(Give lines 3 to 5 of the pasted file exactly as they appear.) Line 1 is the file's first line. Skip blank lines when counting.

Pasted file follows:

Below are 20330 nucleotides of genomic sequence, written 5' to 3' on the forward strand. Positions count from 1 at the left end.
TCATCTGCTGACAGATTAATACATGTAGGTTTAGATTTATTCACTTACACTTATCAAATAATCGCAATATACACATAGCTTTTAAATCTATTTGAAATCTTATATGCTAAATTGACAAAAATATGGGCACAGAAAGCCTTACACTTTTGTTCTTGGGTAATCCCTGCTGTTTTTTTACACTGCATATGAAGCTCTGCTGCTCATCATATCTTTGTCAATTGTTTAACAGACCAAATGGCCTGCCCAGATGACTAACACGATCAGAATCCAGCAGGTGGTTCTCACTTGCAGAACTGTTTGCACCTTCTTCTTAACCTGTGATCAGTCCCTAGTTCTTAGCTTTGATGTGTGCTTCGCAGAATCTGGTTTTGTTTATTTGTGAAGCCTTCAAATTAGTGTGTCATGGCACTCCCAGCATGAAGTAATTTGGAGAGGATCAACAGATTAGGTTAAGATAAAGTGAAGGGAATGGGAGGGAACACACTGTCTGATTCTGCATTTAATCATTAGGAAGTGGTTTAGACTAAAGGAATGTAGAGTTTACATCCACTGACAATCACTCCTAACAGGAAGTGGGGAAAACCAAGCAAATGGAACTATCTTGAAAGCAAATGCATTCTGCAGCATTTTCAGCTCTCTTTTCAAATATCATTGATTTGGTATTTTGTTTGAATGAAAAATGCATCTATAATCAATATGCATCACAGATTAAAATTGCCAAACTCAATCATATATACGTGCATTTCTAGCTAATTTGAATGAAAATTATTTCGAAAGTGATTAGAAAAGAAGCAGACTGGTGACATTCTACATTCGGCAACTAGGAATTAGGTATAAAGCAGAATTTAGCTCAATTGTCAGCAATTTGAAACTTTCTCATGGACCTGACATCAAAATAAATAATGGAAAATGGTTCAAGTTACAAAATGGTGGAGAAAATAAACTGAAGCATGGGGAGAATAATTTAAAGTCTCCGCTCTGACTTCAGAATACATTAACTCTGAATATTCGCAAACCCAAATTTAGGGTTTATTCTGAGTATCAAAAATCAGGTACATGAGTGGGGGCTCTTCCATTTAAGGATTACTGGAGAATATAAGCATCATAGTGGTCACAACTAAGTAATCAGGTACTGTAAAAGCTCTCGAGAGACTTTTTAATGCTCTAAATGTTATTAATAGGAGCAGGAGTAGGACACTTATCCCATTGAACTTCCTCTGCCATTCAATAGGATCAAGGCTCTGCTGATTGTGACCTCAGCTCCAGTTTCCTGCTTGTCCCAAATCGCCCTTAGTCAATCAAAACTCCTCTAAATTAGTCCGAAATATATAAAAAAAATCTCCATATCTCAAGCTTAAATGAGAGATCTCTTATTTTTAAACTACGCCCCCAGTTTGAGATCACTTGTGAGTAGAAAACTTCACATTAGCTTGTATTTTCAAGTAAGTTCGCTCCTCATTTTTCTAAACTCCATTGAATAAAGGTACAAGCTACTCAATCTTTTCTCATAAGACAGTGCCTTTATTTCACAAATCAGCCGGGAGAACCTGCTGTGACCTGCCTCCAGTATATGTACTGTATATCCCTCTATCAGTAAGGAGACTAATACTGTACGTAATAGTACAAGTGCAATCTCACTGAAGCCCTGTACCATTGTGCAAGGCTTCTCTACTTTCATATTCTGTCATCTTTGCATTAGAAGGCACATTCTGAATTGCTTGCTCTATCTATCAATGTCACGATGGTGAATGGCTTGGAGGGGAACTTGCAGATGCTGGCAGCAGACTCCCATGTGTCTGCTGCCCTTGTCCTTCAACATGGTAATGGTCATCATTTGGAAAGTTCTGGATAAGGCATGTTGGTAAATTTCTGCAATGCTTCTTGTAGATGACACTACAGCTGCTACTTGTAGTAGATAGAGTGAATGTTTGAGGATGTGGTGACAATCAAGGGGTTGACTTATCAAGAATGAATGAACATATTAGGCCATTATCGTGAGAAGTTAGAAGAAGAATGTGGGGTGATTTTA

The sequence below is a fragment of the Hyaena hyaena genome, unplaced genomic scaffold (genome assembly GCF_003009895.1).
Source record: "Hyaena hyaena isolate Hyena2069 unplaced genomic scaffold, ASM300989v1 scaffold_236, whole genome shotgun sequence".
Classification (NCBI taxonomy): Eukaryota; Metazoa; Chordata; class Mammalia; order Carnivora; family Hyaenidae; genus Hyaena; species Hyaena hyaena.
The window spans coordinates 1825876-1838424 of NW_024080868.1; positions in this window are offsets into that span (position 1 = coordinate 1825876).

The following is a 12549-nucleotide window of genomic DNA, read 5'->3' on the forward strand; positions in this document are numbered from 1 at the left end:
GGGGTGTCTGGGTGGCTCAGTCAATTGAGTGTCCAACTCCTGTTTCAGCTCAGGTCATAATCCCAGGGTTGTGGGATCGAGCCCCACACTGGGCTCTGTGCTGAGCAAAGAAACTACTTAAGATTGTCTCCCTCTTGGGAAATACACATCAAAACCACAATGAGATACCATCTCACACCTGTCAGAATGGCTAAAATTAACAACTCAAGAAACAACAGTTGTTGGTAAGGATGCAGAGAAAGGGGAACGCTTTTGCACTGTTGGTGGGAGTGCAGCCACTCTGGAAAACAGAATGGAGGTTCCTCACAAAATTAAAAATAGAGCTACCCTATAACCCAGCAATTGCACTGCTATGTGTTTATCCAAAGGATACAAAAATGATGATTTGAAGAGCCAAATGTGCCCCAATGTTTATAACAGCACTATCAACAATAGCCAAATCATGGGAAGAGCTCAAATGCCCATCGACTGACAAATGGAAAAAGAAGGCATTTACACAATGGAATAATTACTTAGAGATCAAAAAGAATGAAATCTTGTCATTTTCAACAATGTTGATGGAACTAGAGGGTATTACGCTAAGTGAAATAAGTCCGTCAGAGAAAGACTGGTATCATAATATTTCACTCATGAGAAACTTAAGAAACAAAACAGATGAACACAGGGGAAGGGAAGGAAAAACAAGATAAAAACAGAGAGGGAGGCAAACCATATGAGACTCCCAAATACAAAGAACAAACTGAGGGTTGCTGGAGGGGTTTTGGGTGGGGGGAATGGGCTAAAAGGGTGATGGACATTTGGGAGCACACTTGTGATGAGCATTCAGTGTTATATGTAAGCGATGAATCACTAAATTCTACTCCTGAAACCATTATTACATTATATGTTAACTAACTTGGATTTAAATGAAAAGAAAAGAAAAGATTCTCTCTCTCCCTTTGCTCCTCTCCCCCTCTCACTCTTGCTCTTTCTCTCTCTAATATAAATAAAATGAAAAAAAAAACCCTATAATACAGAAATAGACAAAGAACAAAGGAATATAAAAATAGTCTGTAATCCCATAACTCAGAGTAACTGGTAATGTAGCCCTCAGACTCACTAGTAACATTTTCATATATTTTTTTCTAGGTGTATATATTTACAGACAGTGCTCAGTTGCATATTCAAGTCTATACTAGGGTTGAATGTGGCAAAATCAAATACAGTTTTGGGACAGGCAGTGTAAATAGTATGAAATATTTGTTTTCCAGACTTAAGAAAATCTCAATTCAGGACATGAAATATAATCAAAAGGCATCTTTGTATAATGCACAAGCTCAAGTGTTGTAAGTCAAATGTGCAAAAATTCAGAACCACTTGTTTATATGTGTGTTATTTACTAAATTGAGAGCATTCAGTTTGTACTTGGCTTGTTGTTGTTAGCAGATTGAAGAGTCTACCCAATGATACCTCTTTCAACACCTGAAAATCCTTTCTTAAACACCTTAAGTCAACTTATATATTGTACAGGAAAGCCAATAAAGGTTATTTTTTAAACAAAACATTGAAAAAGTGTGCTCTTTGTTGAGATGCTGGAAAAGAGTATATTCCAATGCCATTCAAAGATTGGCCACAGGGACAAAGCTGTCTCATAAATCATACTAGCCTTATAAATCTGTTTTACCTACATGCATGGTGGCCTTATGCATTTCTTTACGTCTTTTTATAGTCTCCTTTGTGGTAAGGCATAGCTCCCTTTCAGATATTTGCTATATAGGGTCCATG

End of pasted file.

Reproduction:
The sequence below is a fragment of the Hyaena hyaena genome, unplaced genomic scaffold (genome assembly GCF_003009895.1).
Source record: "Hyaena hyaena isolate Hyena2069 unplaced genomic scaffold, ASM300989v1 scaffold_236, whole genome shotgun sequence".
Classification (NCBI taxonomy): Eukaryota; Metazoa; Chordata; class Mammalia; order Carnivora; family Hyaenidae; genus Hyaena; species Hyaena hyaena.